Marketing gurus may cry, but gamers are happy. Why SFX Blogger John Cooper is impatient to shout at dragons
It’s not often a trailer for a game really gets my juices flowing, but it certainly did last week when I saw the first full trailer for The Elder Scrolls V: Skyrim. If you’re not familiar with the Elder Scrolls games, I fully appreciate that there’s not a single word in that title that would help describe what it’s about, and saying it aloud is an awkward mouthful of old school verbiage that won’t do you many favours and probably makes marketing men cry. Don’t let that put you off at least looking at the belting trailer of a man in a helmet killing a swooping dragon by shouting at it. However if you can’t be bothered, just imagine the dragon is John Hurt and the man is a young Alan Bates. Awesome.
The marriage of fantasy role-playing and computer gaming is as solid as it is old, from text-based adventures like The Hobbit back in the ’80s to the massively ambitious Ultima IX I 1999, I'm not the only person that likes a bit of epic questing. SFX recently gave some lovely page-time to the rather excellent dragons in Dragon Age – a title that makes marketing men happy – so I’d like to give some warm attention to Bethesda’s wonderful Elder Scroll’s time-sink...ahem, series.
Being the fifth game in the Elder Scrolls series, it would easy to label the creators as cunning franchise builders only interested in sequels to a successful existing product, but this is the games industry with constantly shifting sands of technology, development cycles and console reinvention, so it's actually quite impressive that they’re still at it. The first game, Arena, came out in 1994, and ran on DOS in all its pixelated glory. After a sequel and spin-offs the third game, Morrowind, arrived in 2003 and frighteningly still has an active community in 2011. 2006 saw Oblivion and a move into big league production with voice talent from Patrick Stewart and Sean Bean and an impressive graphics engine. 17 years on, and Bethesda are still making games set in the same fantasy universe, with the same races and factions, building on what has gone before. Even by the standards of your average fantasy writer, that’s pretty good going.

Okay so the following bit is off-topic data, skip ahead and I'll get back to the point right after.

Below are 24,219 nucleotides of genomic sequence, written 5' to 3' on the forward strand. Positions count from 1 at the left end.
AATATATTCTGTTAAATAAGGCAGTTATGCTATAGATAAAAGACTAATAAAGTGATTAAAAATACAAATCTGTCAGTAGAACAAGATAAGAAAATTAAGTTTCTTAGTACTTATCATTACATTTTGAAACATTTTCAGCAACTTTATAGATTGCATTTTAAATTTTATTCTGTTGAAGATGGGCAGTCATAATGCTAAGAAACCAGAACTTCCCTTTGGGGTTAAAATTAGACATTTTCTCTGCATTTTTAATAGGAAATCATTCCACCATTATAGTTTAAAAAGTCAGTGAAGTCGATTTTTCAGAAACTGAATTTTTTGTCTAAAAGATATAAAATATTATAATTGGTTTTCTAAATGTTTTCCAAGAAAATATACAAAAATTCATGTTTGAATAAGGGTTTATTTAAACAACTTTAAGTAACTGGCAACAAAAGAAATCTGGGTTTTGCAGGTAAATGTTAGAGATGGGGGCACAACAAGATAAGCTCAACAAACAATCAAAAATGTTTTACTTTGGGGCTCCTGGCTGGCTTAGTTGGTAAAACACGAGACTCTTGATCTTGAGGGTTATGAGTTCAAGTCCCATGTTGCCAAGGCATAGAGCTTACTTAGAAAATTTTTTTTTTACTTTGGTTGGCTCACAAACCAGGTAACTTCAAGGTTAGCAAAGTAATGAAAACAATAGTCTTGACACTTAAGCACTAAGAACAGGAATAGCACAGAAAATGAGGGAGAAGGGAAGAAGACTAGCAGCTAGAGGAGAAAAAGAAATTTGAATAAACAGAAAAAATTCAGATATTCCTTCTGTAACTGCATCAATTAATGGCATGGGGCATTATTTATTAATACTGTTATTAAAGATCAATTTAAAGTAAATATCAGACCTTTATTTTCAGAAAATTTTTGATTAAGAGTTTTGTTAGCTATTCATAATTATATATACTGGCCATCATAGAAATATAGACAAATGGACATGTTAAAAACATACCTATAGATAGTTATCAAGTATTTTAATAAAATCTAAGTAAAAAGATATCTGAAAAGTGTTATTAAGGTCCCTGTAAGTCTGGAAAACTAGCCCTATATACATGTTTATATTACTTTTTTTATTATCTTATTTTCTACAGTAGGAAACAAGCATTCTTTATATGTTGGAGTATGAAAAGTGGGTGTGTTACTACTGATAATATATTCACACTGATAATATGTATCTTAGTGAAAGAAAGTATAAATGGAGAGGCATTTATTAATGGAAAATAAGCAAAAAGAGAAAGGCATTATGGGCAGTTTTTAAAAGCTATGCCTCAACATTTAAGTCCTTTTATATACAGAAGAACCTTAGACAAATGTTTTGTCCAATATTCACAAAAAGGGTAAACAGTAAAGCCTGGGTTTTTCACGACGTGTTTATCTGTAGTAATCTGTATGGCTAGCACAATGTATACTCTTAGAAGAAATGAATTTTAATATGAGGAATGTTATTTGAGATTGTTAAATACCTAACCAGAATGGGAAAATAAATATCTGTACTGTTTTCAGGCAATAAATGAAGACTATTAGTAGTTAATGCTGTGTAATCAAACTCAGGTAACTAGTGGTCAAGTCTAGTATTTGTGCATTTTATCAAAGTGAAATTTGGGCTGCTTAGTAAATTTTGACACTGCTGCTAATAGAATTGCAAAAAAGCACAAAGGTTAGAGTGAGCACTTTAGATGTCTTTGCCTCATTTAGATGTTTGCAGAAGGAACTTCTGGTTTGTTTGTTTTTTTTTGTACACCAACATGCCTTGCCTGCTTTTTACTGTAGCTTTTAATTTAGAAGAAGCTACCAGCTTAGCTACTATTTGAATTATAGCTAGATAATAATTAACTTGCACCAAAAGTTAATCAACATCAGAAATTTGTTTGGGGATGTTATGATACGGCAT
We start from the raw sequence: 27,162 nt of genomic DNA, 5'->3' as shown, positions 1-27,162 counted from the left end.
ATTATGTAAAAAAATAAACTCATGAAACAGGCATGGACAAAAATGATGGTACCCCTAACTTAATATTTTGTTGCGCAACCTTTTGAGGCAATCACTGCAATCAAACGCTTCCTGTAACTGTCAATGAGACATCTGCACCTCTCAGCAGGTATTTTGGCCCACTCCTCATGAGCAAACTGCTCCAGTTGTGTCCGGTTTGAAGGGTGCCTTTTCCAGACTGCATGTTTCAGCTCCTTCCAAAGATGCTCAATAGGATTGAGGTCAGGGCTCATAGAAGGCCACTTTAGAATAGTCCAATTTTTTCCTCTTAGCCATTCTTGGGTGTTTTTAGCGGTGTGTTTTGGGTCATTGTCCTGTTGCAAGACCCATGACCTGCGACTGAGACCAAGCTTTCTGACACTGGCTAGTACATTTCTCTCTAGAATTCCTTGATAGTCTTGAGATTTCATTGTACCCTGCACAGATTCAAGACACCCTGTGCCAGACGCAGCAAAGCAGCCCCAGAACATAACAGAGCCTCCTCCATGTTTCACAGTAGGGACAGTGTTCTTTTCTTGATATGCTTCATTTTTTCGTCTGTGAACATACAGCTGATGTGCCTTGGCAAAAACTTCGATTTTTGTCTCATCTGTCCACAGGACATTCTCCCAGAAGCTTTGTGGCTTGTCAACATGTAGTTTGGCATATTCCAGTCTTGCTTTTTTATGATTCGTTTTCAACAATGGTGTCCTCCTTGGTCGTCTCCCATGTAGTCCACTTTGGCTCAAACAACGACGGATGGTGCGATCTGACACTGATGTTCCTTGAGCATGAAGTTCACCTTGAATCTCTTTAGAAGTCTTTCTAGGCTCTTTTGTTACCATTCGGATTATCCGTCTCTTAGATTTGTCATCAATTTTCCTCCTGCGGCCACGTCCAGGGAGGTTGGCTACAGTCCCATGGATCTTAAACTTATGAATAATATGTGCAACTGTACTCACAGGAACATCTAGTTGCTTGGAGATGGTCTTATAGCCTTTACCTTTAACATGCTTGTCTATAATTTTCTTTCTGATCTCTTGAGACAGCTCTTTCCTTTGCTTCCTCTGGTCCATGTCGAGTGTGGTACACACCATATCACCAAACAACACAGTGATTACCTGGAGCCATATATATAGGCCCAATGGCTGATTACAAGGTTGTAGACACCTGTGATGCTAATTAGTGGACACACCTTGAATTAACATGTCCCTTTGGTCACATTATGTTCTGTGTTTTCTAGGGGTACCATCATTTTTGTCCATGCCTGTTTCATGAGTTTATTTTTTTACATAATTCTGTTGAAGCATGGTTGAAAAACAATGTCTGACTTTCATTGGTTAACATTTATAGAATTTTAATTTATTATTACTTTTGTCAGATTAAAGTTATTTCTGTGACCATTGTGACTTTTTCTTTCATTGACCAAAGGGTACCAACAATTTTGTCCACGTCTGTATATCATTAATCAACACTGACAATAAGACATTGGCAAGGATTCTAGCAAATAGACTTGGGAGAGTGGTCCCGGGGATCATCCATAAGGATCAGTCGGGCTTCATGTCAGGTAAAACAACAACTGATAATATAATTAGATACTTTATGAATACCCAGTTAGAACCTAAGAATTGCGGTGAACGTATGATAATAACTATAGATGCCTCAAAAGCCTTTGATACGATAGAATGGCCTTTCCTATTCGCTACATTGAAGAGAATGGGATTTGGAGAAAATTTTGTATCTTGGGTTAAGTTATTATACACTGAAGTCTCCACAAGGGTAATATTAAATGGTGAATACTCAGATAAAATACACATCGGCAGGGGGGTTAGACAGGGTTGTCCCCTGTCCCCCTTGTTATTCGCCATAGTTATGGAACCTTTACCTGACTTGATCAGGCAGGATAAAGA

So what excites about the new games then? Dragons. Proper big bloody “sneeze on you and you're dead”, scales-like-knifes, nostrils-like-portholes dragons!
I know there have been dragons in games for years – and big ones too – though computers being what they are we’ve never really got what I would call “the full effect”, mainly due to the limitations of graphics technology and the complexities required. In games of previous generations, top-down viewpoints meant we never saw the whole beast, or it was a bit small. Currently Dragon Age is cleverly showing how it’s done with some whopping big fellas dropping out the sky to sit on your party and World of Warcraft has had a pretty good stab online too, but still things like “draw distances” – the graphics term used for how far into the distance you can see in a first person game – have limited the sense of awe and scale we’ve experienced in movies, and want in games.
The trailer for ESV: Skyrim is what they call “in game footage”, and pretty impressive it is too, so hopefully we’ll all get to expericence what it’s like to be Christian Bale at the end of Reign of Fire, or Peter McNicol in Dragonslayer. Or Alan Bates.